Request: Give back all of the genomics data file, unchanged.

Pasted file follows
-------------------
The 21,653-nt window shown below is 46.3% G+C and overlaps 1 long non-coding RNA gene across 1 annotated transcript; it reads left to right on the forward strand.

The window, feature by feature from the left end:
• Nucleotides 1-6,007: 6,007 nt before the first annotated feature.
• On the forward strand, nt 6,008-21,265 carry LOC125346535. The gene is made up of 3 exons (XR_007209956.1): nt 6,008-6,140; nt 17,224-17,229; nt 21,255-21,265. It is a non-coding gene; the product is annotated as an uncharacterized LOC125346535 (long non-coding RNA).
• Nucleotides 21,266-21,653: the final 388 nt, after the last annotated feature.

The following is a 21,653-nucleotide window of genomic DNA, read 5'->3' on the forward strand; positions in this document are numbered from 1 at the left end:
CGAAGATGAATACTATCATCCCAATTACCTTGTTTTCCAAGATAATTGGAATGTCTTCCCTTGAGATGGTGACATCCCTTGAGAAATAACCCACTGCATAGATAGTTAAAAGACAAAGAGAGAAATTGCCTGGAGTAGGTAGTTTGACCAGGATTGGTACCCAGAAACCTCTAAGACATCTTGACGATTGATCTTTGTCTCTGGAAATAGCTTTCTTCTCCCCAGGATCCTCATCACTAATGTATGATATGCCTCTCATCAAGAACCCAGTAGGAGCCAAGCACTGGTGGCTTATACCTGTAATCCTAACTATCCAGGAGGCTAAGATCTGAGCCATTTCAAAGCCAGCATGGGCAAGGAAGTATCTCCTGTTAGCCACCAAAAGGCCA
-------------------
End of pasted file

The 21,653-nt window shown below is 46.3% G+C and overlaps 1 long non-coding RNA gene across 1 annotated transcript; it reads left to right on the forward strand.

The window, feature by feature from the left end:
• Nucleotides 1-6,007: 6,007 nt before the first annotated feature.
• On the forward strand, nt 6,008-21,265 carry LOC125346535. The gene is made up of 3 exons (XR_007209956.1): nt 6,008-6,140; nt 17,224-17,229; nt 21,255-21,265. It is a non-coding gene; the product is annotated as an uncharacterized LOC125346535 (long non-coding RNA).
• Nucleotides 21,266-21,653: the final 388 nt, after the last annotated feature.

The following is a 21,653-nucleotide window of genomic DNA, read 5'->3' on the forward strand; positions in this document are numbered from 1 at the left end:
CGAAGATGAATACTATCATCCCAATTACCTTGTTTTCCAAGATAATTGGAATGTCTTCCCTTGAGATGGTGACATCCCTTGAGAAATAACCCACTGCATAGATAGTTAAAAGACAAAGAGAGAAATTGCCTGGAGTAGGTAGTTTGACCAGGATTGGTACCCAGAAACCTCTAAGACATCTTGACGATTGATCTTTGTCTCTGGAAATAGCTTTCTTCTCCCCAGGATCCTCATCACTAATGTATGATATGCCTCTCATCAAGAACCCAGTAGGAGCCAAGCACTGGTGGCTTATACCTGTAATCCTAACTATCCAGGAGGCTAAGATCTGAGCCATTTCAAAGCCAGCATGGGCAAGGAAGTATCTCCTGTTAGCCACCAAAAGGCCA